Outside of Notre Dame | Coming down one of the staircases | Parisian street | Parisiennes
We got back on the metro and headed for the Basilique du Sacre Coeur (Sacred Heart Basilica). The beautiful building is perched on top of a hill with a view even the locals cannot get enough of. We entered and immediately felt the same reverence Notre Dame embraced, but here photography was not allowed. We were there as tourists, but some were there seeking something more - peace, hope, forgiveness, was humbling and amazing. I felt the humility of being allowed into such a place where people from all over the world have been coming for hundreds of years. My feet took the same steps of countless before me, all drawn by personal reasons. And those doors welcomed them as readily as they welcomed me. No judgment, no condemnation, no hesitation...simply open to whomever sought to enter. It is a lovely and powerful place.

As busy as the steps are, a similar scene is found on the grassy slopes that roll down from the basilica. Crowds and individuals come to this place with nothing but bottles of wine and beer and take in the view.

We stopped for some gelato and then got back on the metro and headed for Montparnasse, where I bought a dress and some leather heels that I probably love an inappropriate amount. We also stopped at a beautiful cafe for lunch and witnessed police redirecting traffic around a planned protest. The issue was about gay/lesbian rights, but I'm not sure if the protestors were for or against the matter. Regardless, they sat in the middle of the street while a live band started rocking. It was quite an odd experience for Gilly and I, but a fairly regular one for the locals.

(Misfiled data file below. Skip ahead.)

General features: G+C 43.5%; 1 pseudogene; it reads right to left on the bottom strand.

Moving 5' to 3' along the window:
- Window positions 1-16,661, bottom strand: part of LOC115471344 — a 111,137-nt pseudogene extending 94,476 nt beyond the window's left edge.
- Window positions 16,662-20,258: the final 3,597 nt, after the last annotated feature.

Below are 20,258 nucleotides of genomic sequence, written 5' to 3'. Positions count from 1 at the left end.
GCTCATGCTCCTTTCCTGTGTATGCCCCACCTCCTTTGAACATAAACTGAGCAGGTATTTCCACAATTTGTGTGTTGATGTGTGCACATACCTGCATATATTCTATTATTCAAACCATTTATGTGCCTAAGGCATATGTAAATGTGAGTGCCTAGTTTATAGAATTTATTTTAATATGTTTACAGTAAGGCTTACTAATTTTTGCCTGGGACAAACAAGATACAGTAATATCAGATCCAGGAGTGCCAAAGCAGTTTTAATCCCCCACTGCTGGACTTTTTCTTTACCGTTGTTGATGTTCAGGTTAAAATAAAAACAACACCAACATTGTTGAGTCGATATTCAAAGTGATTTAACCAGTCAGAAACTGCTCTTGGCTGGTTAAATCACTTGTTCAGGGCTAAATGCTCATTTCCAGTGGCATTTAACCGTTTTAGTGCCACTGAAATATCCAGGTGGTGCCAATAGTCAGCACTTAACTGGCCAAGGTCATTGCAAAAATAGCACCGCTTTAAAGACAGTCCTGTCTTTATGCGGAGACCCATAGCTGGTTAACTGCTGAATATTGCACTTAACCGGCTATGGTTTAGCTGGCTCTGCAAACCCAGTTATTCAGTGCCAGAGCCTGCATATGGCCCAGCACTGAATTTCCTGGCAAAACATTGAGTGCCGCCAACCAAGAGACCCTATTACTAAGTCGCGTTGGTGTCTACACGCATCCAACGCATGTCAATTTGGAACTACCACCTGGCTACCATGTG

On the metro | Cafe Montparnasse for lunch | Police & Protestors | Shopping at Pimkey

We headed back to the hotel to get ready for dinner and headed to Le Table Lauriston. The menu was written on a large chalkboard. Lobster and white asparagus appetizer, prawns for dinner, and creme brulee for dessert - all accompanied by the most amazing red and white wines. One of the gentlemen at our table ordered a pear-based alcoholic drink and insisted we had to try it. Being pear-based, you would think of something similar to a wine-cooler or, at the very least, sweet. My word, I would rather swig whisky than ingest that concoction! I'm willing to bet a car could've gotten a few miles off of it. Or taken my nail polish off. Charles-Antoine had a good laugh at my expense and I breathed smoke for a few minutes after. We enjoyed so many laughs and memories with that group; the evening was perfect.

We headed back to our hotel, completely happy. Gilly and I cranked some tunes and had our own little late-night dance party before I Facetime'd my family at 1:30 a.m. (It was about 5:30 p.m. for them.)

Two perfect days in a row. The pressure was on for tomorrow. But if anywhere could pull it off, it would be Paris.